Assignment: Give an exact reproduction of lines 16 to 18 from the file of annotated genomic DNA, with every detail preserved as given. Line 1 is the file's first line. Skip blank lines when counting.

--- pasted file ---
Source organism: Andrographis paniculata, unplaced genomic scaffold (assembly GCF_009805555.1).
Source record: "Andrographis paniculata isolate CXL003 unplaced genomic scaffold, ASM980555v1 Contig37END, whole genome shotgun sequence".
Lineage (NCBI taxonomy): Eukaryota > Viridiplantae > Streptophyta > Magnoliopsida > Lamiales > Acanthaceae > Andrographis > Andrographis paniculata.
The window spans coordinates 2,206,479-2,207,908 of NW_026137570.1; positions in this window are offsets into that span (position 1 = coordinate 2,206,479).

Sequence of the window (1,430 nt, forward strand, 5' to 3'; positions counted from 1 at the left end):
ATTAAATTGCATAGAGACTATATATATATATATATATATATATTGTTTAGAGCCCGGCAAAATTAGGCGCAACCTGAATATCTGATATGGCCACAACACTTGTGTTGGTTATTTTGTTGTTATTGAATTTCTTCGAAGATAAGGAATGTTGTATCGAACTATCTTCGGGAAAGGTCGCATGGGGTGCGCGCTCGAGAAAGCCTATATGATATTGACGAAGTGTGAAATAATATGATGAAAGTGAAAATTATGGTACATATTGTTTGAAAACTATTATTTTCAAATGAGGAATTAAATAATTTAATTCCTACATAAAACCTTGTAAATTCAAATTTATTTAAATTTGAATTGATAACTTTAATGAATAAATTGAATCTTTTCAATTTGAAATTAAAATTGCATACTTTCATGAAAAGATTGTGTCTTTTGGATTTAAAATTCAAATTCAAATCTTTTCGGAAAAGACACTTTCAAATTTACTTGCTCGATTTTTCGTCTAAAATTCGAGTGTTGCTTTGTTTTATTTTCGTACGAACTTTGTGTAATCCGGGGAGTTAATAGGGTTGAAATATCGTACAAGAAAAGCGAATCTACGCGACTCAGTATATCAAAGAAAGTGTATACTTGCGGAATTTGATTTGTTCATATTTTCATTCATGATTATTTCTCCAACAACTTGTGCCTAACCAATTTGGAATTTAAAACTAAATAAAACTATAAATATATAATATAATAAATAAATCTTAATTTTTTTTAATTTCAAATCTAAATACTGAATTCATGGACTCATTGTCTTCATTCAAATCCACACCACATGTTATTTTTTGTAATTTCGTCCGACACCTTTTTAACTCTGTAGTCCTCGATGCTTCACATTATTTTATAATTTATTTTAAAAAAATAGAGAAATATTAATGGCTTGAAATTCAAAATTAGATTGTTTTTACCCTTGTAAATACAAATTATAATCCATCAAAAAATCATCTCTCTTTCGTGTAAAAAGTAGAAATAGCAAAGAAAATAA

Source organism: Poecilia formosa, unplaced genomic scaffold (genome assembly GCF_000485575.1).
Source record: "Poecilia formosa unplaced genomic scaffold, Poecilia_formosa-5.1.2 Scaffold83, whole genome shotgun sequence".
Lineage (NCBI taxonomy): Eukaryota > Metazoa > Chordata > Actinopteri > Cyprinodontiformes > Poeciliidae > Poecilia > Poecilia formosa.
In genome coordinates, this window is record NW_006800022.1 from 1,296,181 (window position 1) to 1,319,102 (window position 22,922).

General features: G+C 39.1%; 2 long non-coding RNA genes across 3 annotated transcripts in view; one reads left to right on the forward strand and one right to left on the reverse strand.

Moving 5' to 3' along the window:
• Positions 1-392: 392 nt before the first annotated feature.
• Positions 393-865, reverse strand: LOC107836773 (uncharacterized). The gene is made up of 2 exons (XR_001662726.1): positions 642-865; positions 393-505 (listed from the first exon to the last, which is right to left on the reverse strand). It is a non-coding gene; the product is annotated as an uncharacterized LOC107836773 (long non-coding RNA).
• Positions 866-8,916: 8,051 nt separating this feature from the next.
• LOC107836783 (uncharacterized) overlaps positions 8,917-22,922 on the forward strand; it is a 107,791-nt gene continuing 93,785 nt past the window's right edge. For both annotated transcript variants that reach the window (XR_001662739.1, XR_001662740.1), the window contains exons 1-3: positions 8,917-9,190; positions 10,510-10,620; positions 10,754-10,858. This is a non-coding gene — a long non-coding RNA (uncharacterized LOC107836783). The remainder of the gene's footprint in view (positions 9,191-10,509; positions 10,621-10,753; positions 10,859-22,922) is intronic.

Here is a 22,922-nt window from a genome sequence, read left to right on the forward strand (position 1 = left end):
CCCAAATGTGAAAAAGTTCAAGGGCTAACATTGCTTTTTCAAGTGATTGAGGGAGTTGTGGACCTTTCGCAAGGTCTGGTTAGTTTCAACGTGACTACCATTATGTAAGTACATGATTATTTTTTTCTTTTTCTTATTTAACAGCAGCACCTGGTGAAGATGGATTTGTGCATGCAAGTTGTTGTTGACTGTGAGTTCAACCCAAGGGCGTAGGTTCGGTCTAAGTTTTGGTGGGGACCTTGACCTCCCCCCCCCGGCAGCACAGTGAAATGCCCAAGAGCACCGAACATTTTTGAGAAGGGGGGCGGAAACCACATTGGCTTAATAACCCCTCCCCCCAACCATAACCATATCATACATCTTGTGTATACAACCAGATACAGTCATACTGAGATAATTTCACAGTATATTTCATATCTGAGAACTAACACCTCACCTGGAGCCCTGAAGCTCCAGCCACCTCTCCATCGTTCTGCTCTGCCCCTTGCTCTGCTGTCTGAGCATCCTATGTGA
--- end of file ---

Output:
• LOC107836783 (uncharacterized) overlaps positions 8,917-22,922 on the forward strand; it is a 107,791-nt gene continuing 93,785 nt past the window's right edge. For both annotated transcript variants that reach the window (XR_001662739.1, XR_001662740.1), the window contains exons 1-3: positions 8,917-9,190; positions 10,510-10,620; positions 10,754-10,858. This is a non-coding gene — a long non-coding RNA (uncharacterized LOC107836783). The remainder of the gene's footprint in view (positions 9,191-10,509; positions 10,621-10,753; positions 10,859-22,922) is intronic.

Here is a 22,922-nt window from a genome sequence, read left to right on the forward strand (position 1 = left end):
CCCAAATGTGAAAAAGTTCAAGGGCTAACATTGCTTTTTCAAGTGATTGAGGGAGTTGTGGACCTTTCGCAAGGTCTGGTTAGTTTCAACGTGACTACCATTATGTAAGTACATGATTATTTTTTTCTTTTTCTTATTTAACAGCAGCACCTGGTGAAGATGGATTTGTGCATGCAAGTTGTTGTTGACTGTGAGTTCAACCCAAGGGCGTAGGTTCGGTCTAAGTTTTGGTGGGGACCTTGACCTCCCCCCCCCGGCAGCACAGTGAAATGCCCAAGAGCACCGAACATTTTTGAGAAGGGGGGCGGAAACCACATTGGCTTAATAACCCCTCCCCCCAACCATAACCATATCATACATCTTGTGTATACAACCAGATACAGTCATACTGAGATAATTTCACAGTATATTTCATATCTGAGAACTAACACCTCACCTGGAGCCCTGAAGCTCCAGCCACCTCTCCATCGTTCTGCTCTGCCCCTTGCTCTGCTGTCTGAGCATCCTATGTGA